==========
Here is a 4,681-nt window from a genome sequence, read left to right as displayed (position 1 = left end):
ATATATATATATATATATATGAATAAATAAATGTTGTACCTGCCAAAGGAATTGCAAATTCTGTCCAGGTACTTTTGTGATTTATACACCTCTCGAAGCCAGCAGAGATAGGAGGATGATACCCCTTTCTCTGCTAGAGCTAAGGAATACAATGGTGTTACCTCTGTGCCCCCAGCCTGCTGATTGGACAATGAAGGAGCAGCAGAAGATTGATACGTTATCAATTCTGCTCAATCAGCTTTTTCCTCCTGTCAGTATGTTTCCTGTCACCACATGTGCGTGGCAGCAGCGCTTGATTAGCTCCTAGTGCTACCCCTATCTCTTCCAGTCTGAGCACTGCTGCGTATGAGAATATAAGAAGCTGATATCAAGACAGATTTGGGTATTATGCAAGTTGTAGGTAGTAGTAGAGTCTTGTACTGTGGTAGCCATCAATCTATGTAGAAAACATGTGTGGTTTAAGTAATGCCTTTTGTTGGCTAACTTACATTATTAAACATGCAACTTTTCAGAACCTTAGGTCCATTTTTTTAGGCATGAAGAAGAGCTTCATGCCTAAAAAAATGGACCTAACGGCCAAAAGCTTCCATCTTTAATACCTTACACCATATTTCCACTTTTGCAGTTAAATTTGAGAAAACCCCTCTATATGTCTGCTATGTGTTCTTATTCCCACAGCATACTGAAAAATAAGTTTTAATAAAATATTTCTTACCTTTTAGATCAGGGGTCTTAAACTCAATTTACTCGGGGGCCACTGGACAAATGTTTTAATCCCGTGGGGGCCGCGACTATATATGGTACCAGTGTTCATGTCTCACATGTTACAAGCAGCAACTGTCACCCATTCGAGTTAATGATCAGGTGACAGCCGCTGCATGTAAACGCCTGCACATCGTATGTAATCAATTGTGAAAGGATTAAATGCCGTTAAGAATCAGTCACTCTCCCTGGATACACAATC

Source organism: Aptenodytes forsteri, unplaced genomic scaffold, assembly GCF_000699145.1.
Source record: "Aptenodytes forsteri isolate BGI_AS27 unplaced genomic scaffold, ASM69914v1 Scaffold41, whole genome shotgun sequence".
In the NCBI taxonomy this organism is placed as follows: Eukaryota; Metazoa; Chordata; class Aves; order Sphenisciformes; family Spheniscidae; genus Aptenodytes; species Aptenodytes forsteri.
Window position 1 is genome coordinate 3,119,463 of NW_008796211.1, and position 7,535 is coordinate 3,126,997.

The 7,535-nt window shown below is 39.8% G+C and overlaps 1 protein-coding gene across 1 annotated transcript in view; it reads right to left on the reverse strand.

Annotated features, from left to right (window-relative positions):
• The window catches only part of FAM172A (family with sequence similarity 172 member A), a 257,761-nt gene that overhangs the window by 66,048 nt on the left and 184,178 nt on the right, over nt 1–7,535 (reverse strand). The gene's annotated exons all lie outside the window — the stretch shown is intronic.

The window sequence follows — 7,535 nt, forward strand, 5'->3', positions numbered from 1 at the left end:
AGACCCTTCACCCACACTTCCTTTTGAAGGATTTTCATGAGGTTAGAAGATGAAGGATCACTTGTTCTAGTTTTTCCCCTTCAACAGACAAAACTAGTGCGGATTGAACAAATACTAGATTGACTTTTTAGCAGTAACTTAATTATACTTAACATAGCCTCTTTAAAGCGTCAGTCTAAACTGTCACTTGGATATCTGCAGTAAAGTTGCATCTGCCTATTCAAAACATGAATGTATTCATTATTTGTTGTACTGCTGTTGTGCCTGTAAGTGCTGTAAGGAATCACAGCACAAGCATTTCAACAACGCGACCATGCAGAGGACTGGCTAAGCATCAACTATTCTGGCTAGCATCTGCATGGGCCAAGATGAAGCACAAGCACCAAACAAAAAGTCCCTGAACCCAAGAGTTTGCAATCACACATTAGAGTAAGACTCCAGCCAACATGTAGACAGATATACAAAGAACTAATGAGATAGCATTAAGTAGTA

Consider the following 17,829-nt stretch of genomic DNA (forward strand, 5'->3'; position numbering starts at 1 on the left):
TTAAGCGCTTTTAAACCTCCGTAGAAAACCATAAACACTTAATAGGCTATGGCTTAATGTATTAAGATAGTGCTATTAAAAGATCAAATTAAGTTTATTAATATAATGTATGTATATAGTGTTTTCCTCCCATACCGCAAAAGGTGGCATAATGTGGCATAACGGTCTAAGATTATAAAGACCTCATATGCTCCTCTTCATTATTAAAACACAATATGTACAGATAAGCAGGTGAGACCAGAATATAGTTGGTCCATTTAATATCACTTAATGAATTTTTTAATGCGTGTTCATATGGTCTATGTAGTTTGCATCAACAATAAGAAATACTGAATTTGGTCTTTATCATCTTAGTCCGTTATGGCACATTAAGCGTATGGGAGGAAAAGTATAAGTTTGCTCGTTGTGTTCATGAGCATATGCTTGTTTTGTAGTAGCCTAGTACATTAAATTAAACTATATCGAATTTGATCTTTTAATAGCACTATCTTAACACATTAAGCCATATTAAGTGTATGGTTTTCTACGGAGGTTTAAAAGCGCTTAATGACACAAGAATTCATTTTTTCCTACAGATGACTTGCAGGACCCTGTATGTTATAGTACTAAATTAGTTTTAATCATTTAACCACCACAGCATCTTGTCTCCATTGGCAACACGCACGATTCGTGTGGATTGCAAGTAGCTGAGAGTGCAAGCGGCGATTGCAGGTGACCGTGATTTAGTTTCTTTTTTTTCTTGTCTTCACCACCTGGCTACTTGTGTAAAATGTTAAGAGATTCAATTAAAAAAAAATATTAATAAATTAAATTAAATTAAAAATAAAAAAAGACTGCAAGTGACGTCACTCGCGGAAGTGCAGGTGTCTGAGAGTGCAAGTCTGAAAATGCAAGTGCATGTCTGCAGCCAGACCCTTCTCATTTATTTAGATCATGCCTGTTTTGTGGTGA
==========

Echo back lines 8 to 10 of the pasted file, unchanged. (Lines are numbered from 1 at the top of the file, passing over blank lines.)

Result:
Annotated features, from left to right (window-relative positions):
• The window catches only part of FAM172A (family with sequence similarity 172 member A), a 257,761-nt gene that overhangs the window by 66,048 nt on the left and 184,178 nt on the right, over nt 1–7,535 (reverse strand). The gene's annotated exons all lie outside the window — the stretch shown is intronic.

The window sequence follows — 7,535 nt, forward strand, 5'->3', positions numbered from 1 at the left end: